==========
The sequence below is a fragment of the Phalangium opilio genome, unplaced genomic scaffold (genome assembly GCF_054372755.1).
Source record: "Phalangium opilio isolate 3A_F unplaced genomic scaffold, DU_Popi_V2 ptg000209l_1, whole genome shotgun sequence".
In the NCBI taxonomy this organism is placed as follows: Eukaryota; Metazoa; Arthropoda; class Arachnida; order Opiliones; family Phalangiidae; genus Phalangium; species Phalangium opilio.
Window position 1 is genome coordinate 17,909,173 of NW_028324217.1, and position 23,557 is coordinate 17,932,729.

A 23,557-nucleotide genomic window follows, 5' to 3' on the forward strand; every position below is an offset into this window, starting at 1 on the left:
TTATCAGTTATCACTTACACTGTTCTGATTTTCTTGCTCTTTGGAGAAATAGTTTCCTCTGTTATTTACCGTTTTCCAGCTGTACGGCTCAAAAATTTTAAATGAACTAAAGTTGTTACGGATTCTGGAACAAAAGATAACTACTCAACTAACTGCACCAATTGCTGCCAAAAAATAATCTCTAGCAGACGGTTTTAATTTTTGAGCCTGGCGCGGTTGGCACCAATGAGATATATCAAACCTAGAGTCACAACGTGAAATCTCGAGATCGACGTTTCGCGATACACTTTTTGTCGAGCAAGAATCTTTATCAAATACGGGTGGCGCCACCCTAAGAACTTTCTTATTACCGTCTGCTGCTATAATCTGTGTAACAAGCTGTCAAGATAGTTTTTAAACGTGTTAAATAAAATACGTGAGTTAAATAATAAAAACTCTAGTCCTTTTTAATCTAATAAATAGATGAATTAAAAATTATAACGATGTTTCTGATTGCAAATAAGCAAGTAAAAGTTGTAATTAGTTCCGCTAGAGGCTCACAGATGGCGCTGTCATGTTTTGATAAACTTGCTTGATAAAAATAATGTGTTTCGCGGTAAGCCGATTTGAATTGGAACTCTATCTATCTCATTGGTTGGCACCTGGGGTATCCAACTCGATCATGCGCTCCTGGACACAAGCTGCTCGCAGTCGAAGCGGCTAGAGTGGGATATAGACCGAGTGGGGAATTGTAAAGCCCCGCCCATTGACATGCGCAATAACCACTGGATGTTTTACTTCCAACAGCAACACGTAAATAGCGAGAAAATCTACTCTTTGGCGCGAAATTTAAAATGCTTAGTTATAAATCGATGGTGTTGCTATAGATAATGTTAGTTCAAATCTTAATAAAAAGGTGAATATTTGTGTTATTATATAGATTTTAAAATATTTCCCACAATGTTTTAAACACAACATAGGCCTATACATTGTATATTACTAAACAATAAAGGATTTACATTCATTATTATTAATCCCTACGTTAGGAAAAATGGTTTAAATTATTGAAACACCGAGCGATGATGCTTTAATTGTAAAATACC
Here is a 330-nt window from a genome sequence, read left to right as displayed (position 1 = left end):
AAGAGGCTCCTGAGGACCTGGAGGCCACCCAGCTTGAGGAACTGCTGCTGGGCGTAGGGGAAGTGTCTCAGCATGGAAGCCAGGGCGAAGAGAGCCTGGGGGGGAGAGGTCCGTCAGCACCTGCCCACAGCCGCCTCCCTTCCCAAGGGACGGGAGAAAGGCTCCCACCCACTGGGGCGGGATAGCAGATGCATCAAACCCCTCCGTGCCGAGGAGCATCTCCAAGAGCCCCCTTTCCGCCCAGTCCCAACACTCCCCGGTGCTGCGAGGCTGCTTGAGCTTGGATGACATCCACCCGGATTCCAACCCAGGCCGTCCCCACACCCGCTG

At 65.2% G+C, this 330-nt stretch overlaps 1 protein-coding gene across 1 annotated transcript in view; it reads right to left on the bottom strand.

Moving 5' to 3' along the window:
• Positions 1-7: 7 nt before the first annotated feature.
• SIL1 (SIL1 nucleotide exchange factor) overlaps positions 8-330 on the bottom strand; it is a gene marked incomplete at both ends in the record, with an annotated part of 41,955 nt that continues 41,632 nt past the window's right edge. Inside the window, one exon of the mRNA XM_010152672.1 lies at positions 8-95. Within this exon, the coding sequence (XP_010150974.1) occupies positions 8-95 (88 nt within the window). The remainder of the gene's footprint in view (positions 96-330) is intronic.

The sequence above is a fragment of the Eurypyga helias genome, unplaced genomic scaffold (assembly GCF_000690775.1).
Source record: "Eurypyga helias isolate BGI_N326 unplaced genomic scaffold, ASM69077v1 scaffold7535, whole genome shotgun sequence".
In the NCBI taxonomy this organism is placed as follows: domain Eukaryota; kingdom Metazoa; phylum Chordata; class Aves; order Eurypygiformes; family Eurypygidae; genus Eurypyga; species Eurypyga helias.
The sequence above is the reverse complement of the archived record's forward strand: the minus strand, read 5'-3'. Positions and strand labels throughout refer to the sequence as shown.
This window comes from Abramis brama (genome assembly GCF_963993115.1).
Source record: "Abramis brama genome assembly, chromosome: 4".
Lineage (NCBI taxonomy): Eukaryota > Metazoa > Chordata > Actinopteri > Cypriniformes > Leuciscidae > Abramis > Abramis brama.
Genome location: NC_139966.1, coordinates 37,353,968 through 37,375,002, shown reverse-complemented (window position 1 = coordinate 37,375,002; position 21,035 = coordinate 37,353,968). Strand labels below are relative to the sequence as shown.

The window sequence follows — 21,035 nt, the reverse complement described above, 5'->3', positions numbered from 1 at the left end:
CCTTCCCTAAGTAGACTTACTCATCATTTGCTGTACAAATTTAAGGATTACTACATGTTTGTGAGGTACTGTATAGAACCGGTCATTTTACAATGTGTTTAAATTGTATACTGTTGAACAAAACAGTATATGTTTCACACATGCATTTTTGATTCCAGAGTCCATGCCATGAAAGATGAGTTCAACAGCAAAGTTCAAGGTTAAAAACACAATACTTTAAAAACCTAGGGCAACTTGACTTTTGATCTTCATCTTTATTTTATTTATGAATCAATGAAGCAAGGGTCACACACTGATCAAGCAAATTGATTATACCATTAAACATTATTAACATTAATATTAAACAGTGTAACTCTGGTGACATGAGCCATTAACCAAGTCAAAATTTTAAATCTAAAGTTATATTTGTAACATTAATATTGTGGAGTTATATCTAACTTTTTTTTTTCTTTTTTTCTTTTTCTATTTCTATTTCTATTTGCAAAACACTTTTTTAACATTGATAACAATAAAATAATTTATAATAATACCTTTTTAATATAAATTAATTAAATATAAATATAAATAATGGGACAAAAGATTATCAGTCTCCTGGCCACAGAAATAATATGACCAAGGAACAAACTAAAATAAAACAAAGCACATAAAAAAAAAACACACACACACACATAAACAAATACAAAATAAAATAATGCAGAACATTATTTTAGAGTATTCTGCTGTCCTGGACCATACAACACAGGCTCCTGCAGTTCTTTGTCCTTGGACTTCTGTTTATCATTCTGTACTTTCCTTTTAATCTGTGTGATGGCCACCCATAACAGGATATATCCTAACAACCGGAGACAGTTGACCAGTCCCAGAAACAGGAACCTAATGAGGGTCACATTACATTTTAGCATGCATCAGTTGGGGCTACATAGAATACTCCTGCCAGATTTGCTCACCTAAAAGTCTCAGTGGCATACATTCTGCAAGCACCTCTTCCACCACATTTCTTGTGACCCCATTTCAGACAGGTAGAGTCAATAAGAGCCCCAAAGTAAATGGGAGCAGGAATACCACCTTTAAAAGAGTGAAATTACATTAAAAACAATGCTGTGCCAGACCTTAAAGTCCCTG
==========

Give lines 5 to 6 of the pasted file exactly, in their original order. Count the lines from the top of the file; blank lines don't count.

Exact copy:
A 23,557-nucleotide genomic window follows, 5' to 3' on the forward strand; every position below is an offset into this window, starting at 1 on the left:
TTATCAGTTATCACTTACACTGTTCTGATTTTCTTGCTCTTTGGAGAAATAGTTTCCTCTGTTATTTACCGTTTTCCAGCTGTACGGCTCAAAAATTTTAAATGAACTAAAGTTGTTACGGATTCTGGAACAAAAGATAACTACTCAACTAACTGCACCAATTGCTGCCAAAAAATAATCTCTAGCAGACGGTTTTAATTTTTGAGCCTGGCGCGGTTGGCACCAATGAGATATATCAAACCTAGAGTCACAACGTGAAATCTCGAGATCGACGTTTCGCGATACACTTTTTGTCGAGCAAGAATCTTTATCAAATACGGGTGGCGCCACCCTAAGAACTTTCTTATTACCGTCTGCTGCTATAATCTGTGTAACAAGCTGTCAAGATAGTTTTTAAACGTGTTAAATAAAATACGTGAGTTAAATAATAAAAACTCTAGTCCTTTTTAATCTAATAAATAGATGAATTAAAAATTATAACGATGTTTCTGATTGCAAATAAGCAAGTAAAAGTTGTAATTAGTTCCGCTAGAGGCTCACAGATGGCGCTGTCATGTTTTGATAAACTTGCTTGATAAAAATAATGTGTTTCGCGGTAAGCCGATTTGAATTGGAACTCTATCTATCTCATTGGTTGGCACCTGGGGTATCCAACTCGATCATGCGCTCCTGGACACAAGCTGCTCGCAGTCGAAGCGGCTAGAGTGGGATATAGACCGAGTGGGGAATTGTAAAGCCCCGCCCATTGACATGCGCAATAACCACTGGATGTTTTACTTCCAACAGCAACACGTAAATAGCGAGAAAATCTACTCTTTGGCGCGAAATTTAAAATGCTTAGTTATAAATCGATGGTGTTGCTATAGATAATGTTAGTTCAAATCTTAATAAAAAGGTGAATATTTGTGTTATTATATAGATTTTAAAATATTTCCCACAATGTTTTAAACACAACATAGGCCTATACATTGTATATTACTAAACAATAAAGGATTTACATTCATTATTATTAATCCCTACGTTAGGAAAAATGGTTTAAATTATTGAAACACCGAGCGATGATGCTTTAATTGTAAAATACC